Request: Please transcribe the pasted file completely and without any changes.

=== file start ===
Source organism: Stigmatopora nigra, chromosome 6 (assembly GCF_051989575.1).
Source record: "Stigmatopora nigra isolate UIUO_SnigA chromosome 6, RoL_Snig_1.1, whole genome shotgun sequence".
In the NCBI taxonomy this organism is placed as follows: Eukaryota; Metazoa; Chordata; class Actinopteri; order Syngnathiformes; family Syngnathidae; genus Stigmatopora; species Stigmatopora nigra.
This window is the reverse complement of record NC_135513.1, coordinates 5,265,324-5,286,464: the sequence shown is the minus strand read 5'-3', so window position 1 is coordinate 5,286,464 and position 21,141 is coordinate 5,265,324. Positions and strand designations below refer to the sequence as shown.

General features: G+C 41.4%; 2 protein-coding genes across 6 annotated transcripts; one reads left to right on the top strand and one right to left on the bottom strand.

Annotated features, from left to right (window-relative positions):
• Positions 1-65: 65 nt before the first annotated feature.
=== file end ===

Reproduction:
Source organism: Stigmatopora nigra, chromosome 6 (assembly GCF_051989575.1).
Source record: "Stigmatopora nigra isolate UIUO_SnigA chromosome 6, RoL_Snig_1.1, whole genome shotgun sequence".
In the NCBI taxonomy this organism is placed as follows: Eukaryota; Metazoa; Chordata; class Actinopteri; order Syngnathiformes; family Syngnathidae; genus Stigmatopora; species Stigmatopora nigra.
This window is the reverse complement of record NC_135513.1, coordinates 5,265,324-5,286,464: the sequence shown is the minus strand read 5'-3', so window position 1 is coordinate 5,286,464 and position 21,141 is coordinate 5,265,324. Positions and strand designations below refer to the sequence as shown.

General features: G+C 41.4%; 2 protein-coding genes across 6 annotated transcripts; one reads left to right on the top strand and one right to left on the bottom strand.

Annotated features, from left to right (window-relative positions):
• Positions 1-65: 65 nt before the first annotated feature.